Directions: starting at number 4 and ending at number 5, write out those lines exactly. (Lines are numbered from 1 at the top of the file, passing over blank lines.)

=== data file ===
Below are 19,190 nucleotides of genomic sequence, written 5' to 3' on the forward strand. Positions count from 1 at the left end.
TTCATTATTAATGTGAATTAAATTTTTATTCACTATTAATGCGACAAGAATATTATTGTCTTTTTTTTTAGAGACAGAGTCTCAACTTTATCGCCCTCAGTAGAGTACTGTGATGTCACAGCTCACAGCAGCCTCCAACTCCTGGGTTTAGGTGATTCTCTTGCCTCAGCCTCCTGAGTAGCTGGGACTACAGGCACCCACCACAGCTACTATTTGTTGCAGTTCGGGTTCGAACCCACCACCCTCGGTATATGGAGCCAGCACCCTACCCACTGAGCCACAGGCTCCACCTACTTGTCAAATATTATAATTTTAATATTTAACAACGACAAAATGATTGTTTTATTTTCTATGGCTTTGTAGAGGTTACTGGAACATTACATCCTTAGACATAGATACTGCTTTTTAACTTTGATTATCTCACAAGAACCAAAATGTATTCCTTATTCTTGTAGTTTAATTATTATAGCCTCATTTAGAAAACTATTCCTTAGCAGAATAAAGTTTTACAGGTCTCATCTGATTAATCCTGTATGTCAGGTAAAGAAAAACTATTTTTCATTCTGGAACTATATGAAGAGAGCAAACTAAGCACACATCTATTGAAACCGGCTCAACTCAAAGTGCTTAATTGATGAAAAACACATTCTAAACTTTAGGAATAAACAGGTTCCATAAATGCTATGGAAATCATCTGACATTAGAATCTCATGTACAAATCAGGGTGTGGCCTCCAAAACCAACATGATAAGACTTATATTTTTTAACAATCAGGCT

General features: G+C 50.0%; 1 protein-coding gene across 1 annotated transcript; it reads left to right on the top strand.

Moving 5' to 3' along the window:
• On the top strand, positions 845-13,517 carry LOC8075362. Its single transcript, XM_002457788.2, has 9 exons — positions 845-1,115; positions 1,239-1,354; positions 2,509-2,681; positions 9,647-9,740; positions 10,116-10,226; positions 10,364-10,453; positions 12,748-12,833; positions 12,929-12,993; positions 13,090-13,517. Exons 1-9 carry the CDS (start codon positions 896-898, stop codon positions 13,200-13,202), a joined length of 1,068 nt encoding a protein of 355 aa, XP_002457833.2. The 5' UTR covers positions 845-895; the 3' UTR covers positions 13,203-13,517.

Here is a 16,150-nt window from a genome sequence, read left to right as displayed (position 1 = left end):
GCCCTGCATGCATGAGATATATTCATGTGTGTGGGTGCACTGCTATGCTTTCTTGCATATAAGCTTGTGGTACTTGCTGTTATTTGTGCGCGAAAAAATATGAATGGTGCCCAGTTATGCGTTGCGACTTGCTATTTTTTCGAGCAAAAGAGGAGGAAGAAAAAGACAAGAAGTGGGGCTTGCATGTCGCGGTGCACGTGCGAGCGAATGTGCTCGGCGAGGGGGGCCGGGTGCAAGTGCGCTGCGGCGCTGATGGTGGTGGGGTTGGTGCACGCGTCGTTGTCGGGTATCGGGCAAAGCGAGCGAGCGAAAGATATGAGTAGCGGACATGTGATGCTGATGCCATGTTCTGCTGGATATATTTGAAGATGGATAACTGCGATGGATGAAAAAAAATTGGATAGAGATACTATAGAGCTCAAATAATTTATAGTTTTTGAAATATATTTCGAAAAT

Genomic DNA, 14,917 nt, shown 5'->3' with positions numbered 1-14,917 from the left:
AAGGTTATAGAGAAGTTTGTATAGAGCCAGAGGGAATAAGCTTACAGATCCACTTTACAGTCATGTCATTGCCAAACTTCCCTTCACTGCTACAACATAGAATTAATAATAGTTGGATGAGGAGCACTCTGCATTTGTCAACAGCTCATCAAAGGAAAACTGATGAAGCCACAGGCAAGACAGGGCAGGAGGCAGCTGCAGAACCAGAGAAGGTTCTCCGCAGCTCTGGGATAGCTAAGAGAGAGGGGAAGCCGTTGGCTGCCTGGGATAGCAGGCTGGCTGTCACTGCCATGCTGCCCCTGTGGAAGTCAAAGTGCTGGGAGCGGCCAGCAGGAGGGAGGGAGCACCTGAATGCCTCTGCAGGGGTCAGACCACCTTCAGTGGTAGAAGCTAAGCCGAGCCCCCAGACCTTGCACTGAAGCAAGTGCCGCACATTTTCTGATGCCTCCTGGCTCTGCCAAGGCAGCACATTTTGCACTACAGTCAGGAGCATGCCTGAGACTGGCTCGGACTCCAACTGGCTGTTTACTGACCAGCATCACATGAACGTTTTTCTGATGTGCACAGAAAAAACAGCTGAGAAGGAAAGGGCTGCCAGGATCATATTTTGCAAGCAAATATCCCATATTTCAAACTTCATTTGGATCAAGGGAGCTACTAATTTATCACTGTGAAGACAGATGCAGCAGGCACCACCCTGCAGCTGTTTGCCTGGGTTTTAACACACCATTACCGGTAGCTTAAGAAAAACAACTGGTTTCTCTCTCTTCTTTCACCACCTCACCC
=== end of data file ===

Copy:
Moving 5' to 3' along the window:
• On the top strand, positions 845-13,517 carry LOC8075362. Its single transcript, XM_002457788.2, has 9 exons — positions 845-1,115; positions 1,239-1,354; positions 2,509-2,681; positions 9,647-9,740; positions 10,116-10,226; positions 10,364-10,453; positions 12,748-12,833; positions 12,929-12,993; positions 13,090-13,517. Exons 1-9 carry the CDS (start codon positions 896-898, stop codon positions 13,200-13,202), a joined length of 1,068 nt encoding a protein of 355 aa, XP_002457833.2. The 5' UTR covers positions 845-895; the 3' UTR covers positions 13,203-13,517.